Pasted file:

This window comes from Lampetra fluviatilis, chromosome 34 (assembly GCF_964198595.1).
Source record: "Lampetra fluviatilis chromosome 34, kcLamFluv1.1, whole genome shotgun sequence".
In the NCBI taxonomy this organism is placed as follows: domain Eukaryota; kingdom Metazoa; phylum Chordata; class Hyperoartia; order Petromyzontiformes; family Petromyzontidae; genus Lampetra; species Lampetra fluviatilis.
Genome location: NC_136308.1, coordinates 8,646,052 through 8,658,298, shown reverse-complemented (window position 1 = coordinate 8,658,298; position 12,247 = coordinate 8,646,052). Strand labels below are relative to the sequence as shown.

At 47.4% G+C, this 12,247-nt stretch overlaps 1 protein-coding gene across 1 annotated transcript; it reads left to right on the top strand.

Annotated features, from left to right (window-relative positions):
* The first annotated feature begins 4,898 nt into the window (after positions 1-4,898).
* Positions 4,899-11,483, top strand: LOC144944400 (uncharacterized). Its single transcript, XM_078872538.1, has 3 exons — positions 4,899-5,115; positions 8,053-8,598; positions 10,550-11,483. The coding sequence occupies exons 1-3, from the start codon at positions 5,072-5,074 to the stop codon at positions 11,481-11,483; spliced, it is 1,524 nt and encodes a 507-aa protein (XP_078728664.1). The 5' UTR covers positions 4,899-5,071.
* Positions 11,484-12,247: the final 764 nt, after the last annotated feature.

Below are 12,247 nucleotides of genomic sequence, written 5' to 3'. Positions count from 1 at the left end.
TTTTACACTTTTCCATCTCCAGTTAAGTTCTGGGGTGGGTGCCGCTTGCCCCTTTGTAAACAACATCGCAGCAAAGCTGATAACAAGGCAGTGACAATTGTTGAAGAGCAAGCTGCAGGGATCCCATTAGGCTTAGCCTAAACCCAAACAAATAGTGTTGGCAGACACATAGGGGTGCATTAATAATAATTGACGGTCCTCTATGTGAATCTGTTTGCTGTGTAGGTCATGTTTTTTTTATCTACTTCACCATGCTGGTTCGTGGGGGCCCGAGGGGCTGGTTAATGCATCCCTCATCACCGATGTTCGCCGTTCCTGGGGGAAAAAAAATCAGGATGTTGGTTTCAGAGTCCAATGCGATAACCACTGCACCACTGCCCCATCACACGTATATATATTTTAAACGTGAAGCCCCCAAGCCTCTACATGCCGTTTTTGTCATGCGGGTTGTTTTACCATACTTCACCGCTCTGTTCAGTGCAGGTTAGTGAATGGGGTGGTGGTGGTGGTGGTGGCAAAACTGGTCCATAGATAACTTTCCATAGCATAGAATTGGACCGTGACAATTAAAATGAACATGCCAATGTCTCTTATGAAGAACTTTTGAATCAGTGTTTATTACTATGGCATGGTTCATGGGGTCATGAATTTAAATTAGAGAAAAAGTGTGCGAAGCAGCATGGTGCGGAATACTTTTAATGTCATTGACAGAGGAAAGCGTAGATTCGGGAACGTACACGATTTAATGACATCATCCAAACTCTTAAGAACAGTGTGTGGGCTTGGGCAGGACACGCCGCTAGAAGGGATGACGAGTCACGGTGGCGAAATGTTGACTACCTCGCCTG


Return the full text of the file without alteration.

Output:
This window comes from Lampetra fluviatilis, chromosome 34 (assembly GCF_964198595.1).
Source record: "Lampetra fluviatilis chromosome 34, kcLamFluv1.1, whole genome shotgun sequence".
In the NCBI taxonomy this organism is placed as follows: domain Eukaryota; kingdom Metazoa; phylum Chordata; class Hyperoartia; order Petromyzontiformes; family Petromyzontidae; genus Lampetra; species Lampetra fluviatilis.
Genome location: NC_136308.1, coordinates 8,646,052 through 8,658,298, shown reverse-complemented (window position 1 = coordinate 8,658,298; position 12,247 = coordinate 8,646,052). Strand labels below are relative to the sequence as shown.

At 47.4% G+C, this 12,247-nt stretch overlaps 1 protein-coding gene across 1 annotated transcript; it reads left to right on the top strand.

Annotated features, from left to right (window-relative positions):
* The first annotated feature begins 4,898 nt into the window (after positions 1-4,898).
* Positions 4,899-11,483, top strand: LOC144944400 (uncharacterized). Its single transcript, XM_078872538.1, has 3 exons — positions 4,899-5,115; positions 8,053-8,598; positions 10,550-11,483. The coding sequence occupies exons 1-3, from the start codon at positions 5,072-5,074 to the stop codon at positions 11,481-11,483; spliced, it is 1,524 nt and encodes a 507-aa protein (XP_078728664.1). The 5' UTR covers positions 4,899-5,071.
* Positions 11,484-12,247: the final 764 nt, after the last annotated feature.

Below are 12,247 nucleotides of genomic sequence, written 5' to 3'. Positions count from 1 at the left end.
TTTTACACTTTTCCATCTCCAGTTAAGTTCTGGGGTGGGTGCCGCTTGCCCCTTTGTAAACAACATCGCAGCAAAGCTGATAACAAGGCAGTGACAATTGTTGAAGAGCAAGCTGCAGGGATCCCATTAGGCTTAGCCTAAACCCAAACAAATAGTGTTGGCAGACACATAGGGGTGCATTAATAATAATTGACGGTCCTCTATGTGAATCTGTTTGCTGTGTAGGTCATGTTTTTTTTATCTACTTCACCATGCTGGTTCGTGGGGGCCCGAGGGGCTGGTTAATGCATCCCTCATCACCGATGTTCGCCGTTCCTGGGGGAAAAAAAATCAGGATGTTGGTTTCAGAGTCCAATGCGATAACCACTGCACCACTGCCCCATCACACGTATATATATTTTAAACGTGAAGCCCCCAAGCCTCTACATGCCGTTTTTGTCATGCGGGTTGTTTTACCATACTTCACCGCTCTGTTCAGTGCAGGTTAGTGAATGGGGTGGTGGTGGTGGTGGTGGCAAAACTGGTCCATAGATAACTTTCCATAGCATAGAATTGGACCGTGACAATTAAAATGAACATGCCAATGTCTCTTATGAAGAACTTTTGAATCAGTGTTTATTACTATGGCATGGTTCATGGGGTCATGAATTTAAATTAGAGAAAAAGTGTGCGAAGCAGCATGGTGCGGAATACTTTTAATGTCATTGACAGAGGAAAGCGTAGATTCGGGAACGTACACGATTTAATGACATCATCCAAACTCTTAAGAACAGTGTGTGGGCTTGGGCAGGACACGCCGCTAGAAGGGATGACGAGTCACGGTGGCGAAATGTTGACTACCTCGCCTG